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Ravenna residents are being invited to share their ideas for the city's downtown.
Officials are hosting a public meeting from 5:30 to 7 p.m. Tuesday at City Hall, 210 Park Way, Ravenna.
The topic of the meeting is the future use of 76 acres in downtown Ravenna surrounding Main Street.
Last year, Ravenna became one of six communities to receive funding from the Brownfield Action Plan Pilot Program. The $50,000 grant studied a 220-acre area of the city bordered by North Diamond and North Prospect streets, Lincoln Avenue and West Main Street.
The study cited three specific areas that were the most in need of improvement, based on a number of criteria, including health hazards and liabilities, development potential, discongruity with the area and whether the city would get a "big bang for its buck" Economic Development Director Kerry Macomber said.
However, those three potential projects are not the only ones that may be discussed at the meeting, she said.
"If someone within that area wants their site to be considered, now is the time to step forward," she said.
One of the three areas identified by the study include the five-acre site that hosts the concrete plant at 127 Pittsburg St. The former Smith and Cowan property fronts on a small street accessible from West Main Street and can be seen from the parking lot of the McDonalds. It is more easily visible from Highland Avenue, and many customers at the Big Dog Saloon use the land for a parking lot. The city hopes to develop the land into a park.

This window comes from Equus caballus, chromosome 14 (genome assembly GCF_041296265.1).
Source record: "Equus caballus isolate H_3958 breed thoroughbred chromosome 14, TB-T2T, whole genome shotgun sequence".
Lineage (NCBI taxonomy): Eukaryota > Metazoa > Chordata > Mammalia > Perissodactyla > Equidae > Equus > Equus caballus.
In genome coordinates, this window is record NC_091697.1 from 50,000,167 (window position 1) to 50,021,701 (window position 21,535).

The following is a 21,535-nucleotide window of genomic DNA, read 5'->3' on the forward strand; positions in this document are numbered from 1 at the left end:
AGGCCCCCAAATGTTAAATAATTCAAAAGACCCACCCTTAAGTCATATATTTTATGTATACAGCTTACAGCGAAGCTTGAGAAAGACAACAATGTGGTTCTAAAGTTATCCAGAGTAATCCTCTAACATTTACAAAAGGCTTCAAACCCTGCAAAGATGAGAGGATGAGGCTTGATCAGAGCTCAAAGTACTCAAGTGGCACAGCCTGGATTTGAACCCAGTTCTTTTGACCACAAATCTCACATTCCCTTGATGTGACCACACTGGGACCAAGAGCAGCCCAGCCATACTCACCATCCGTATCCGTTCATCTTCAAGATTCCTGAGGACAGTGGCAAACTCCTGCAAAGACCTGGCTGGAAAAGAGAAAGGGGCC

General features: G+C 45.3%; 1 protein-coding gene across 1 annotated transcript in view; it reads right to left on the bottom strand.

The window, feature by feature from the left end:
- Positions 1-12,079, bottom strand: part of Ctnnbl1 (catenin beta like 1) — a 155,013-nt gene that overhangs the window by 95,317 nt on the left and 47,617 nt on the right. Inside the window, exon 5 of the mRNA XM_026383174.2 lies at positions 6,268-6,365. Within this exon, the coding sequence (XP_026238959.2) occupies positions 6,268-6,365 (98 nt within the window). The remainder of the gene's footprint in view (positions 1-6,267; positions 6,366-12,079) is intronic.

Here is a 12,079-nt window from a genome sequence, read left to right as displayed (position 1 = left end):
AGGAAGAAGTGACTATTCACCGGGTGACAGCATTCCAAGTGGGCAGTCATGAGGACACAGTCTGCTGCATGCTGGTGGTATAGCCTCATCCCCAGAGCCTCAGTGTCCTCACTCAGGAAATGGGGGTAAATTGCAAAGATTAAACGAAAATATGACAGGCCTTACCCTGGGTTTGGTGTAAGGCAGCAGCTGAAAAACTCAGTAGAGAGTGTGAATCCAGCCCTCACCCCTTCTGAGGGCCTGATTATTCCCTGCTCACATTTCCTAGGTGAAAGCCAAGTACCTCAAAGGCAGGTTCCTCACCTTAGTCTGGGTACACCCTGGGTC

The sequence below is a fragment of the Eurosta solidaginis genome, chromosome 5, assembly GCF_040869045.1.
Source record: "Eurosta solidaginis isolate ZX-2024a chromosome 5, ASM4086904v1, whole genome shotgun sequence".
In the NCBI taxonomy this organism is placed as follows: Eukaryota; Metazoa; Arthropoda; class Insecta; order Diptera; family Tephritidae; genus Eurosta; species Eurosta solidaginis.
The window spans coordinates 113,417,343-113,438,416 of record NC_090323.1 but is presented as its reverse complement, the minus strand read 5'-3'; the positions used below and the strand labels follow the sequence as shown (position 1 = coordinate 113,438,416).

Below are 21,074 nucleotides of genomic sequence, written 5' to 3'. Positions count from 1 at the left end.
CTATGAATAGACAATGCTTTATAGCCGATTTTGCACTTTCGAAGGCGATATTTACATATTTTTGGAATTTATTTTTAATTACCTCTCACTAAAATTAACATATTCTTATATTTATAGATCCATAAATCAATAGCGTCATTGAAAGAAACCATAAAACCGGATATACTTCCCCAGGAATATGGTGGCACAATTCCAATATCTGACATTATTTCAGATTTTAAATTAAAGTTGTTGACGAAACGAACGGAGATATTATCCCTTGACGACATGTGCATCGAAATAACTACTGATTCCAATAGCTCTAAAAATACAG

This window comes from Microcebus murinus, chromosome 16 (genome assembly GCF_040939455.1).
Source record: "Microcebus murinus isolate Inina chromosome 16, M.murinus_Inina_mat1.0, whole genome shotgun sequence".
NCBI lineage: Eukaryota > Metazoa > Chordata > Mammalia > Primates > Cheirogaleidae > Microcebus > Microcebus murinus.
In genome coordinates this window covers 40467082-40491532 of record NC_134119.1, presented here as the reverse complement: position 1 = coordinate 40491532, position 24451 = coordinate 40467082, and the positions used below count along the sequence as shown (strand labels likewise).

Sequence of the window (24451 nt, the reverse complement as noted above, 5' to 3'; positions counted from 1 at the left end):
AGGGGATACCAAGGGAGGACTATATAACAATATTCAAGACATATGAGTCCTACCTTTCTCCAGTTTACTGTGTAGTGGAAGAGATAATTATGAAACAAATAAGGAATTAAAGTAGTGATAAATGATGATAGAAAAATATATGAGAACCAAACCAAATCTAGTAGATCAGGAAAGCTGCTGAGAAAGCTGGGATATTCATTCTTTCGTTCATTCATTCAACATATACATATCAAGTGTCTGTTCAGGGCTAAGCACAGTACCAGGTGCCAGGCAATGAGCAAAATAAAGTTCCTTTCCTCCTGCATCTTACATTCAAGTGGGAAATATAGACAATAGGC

Macomber said the city has learned that the five-acre site actually has two owners. Osborne Inc. owns the property that faces Highland Avenue, and the company is interested in donating the land to the city. However, Duracote owns the land that faces West Main Street, and seems interested in the property's Main Street frontage, so the city is not sure if the park would include the entire parcel.
North Chestnut Street, another area identified by the study, is being considered as a possible arts and entertainment district.
The city-owned parcel at the corner of West Highland and North Chestnut streets will be opened as Monza Studio in the near future, an arts incubator that will be operated by Hiram College.
The former Paul's Do It Center also is being considered for future development.
"There's all kinds of options in that area," she said.
The study also identified a private development that is still in discussion, she said.
Macomber noted that any project in the area is eligible for grant funding to make that project happen.
"There is $50,000 in funding that we will be able to make recommendations on," she said.
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